Mark Seidenberg is not the first researcher to reach the stunning conclusion that only a third of the nation’s schoolchildren read at grade level. The reasons are numerous, but one that Seidenberg cites over and over again is this: The way kids are taught to read in school is disconnected from the latest research, namely how language and speech actually develop in a child’s brain.

Seidenberg is a cognitive scientist and professor at the University of Wisconsin, Madison. In his latest book, Language at the Speed of Sight, he points out that the “science of reading” can be a difficult concept for educators to grasp. He says it requires some basic understanding of brain research and the “mechanics” of reading, or what is often referred to as phonics.

I talked with Seidenberg about what it will take to improve reading instruction. Our conversation has been edited for length and clarity.

So how do you explain this to teachers?

Success in reading depends on linking print to speech. There’s a massive amount of behavioral research, neuroimaging research, on brain organization and brain development, which conclusively shows that skilled reading is associated with children’s spoken language, grammar and the vocabulary they already know. It’s about teaching kids the correspondence between the letters on a page and the sounds of words.

And you’re saying that teachers don’t know this?

This basic science does not go into the preparation of teachers. More often they’re told it’s not really relevant, that the science is sterile and has no connection with what teachers do in the classroom.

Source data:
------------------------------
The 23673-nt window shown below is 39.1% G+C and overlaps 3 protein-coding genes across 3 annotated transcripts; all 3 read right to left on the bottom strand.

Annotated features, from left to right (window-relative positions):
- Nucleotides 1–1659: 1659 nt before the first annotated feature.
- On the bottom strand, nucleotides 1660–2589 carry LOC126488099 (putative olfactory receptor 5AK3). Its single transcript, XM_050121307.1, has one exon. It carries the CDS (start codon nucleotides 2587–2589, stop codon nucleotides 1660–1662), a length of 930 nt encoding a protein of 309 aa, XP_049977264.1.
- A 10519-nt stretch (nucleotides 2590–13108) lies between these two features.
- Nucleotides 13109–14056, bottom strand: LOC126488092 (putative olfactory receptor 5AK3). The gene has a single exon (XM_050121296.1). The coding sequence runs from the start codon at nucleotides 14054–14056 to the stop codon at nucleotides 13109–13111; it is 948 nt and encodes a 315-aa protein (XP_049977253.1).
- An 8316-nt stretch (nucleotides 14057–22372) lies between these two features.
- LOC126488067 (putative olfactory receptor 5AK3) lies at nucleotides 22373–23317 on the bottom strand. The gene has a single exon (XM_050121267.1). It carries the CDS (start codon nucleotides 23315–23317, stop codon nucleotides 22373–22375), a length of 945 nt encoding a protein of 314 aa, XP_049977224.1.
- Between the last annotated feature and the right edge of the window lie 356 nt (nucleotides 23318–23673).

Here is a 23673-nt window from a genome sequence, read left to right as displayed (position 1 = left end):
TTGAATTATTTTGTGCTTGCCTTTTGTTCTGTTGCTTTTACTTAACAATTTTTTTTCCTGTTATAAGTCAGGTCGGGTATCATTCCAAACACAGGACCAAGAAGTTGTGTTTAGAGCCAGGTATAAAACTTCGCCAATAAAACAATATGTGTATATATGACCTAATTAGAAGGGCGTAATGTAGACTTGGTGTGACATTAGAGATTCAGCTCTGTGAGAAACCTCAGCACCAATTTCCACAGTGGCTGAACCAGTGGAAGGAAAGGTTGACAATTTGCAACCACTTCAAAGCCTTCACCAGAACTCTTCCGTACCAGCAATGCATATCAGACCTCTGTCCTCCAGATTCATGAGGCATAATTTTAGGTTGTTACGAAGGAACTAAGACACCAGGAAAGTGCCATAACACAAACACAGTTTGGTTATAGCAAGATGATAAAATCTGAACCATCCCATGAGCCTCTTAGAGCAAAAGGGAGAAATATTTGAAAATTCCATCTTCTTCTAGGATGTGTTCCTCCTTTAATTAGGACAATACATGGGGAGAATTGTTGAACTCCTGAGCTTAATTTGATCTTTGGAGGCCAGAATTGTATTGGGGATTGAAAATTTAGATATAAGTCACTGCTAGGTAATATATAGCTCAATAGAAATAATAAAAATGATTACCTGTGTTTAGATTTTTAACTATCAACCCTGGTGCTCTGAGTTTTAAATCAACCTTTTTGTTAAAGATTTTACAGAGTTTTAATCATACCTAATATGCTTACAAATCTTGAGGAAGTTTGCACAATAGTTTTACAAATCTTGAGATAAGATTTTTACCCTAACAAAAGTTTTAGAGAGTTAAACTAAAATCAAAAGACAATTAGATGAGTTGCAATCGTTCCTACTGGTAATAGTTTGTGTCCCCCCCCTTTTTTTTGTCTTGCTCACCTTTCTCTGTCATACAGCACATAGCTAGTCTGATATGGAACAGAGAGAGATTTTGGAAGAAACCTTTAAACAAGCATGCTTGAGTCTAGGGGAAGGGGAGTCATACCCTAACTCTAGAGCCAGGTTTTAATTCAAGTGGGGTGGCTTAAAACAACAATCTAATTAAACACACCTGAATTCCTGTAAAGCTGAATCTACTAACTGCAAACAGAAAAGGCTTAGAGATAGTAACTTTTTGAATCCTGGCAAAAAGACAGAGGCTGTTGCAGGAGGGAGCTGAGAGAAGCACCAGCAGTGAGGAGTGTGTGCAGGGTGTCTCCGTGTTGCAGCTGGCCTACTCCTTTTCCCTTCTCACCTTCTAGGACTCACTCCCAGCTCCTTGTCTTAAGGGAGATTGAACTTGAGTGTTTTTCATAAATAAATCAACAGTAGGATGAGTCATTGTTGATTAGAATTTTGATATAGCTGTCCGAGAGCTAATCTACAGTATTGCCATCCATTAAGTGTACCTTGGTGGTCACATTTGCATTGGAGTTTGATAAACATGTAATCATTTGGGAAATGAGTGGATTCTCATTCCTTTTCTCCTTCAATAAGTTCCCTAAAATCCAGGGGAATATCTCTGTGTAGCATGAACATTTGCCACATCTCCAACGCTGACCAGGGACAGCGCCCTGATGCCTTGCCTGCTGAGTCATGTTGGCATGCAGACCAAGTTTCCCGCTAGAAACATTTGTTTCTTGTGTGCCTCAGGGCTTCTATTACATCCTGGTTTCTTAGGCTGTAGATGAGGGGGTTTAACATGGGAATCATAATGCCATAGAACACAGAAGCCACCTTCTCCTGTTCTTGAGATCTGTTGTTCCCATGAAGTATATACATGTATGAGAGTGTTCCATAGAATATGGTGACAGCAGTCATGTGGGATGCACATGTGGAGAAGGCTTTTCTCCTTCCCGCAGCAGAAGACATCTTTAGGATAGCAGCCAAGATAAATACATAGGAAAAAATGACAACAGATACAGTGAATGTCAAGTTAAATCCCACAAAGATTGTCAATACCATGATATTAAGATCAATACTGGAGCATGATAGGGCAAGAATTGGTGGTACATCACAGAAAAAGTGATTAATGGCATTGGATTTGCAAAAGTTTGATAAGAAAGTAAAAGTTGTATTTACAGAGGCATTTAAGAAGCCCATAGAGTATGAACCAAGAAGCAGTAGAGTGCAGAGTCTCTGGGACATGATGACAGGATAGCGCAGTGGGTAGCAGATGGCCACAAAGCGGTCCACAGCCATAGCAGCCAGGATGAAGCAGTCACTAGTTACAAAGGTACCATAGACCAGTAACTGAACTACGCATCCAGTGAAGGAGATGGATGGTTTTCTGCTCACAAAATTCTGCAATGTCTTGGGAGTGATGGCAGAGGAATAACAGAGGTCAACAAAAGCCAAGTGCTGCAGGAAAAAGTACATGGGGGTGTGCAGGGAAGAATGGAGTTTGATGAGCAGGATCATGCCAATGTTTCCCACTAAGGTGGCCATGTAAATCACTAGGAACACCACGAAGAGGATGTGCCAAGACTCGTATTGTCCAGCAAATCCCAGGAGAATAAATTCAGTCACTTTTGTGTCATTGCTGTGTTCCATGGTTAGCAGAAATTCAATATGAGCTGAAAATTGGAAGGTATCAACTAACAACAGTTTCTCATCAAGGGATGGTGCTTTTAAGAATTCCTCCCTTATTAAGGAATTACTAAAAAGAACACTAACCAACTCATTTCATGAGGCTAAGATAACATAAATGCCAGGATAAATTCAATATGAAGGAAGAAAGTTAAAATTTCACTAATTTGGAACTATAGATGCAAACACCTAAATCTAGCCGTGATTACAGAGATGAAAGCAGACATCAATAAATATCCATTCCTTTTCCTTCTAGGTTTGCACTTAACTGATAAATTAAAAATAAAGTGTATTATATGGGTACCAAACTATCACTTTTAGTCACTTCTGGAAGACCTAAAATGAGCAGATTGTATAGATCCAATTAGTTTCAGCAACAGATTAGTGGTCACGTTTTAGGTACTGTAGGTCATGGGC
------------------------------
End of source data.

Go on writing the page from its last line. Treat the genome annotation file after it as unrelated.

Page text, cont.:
What I point out in the book is that in order to grasp the research, [teachers] need basic scientific literacy to be able to understand it. They can dismiss [what I’m saying] or they can share my outrage.

Is that the reason you wrote Language at the Speed of Sight? Outrage?

I was motivated by accumulating frustration. I’ve reviewed the science of reading and documented how little impact it has had on educational practice, and I think this is bad. It has put kids at risk for failure.

Reading scientists have been talking about this for a long time and tried to communicate with educators and failed. We have not been able to get the science past the schoolhouse door.

In your book, you wade into the reading wars and argue that the debate over phonics vs. whole language is largely to blame for the poor reading skills of American students. But you say it’s not a question of “either/or.” Kids need to be exposed to great books and rich literature and they need to know the symbols and sounds of letters. Where are we on that front?

The reading wars are over and science lost. Phonics is just one specific component of learning to read that’s important at a particular point in a child’s development. The reading wars did not focus on this, so the conflict was set up in a bogus way.

You say the conflict has been political.

The political solution was called “balanced literacy,” which called on teachers to use the best of both approaches. But it left it up to teachers who had been trained to dismiss phonics and brush off the science.

One interesting recommendation you offer is that college graduates who sign up for Teach for America be hired not as classroom teachers but as an army of reading tutors.

Yes. They could be trained to provide supplemental reading instruction, one-on-one or in small groups. That’s what wealthy people do. They pay for tutors. Poor people can’t.

So I would say yeah, put more people in the classroom or after-school programs who focus on reading and language. This would be helpful.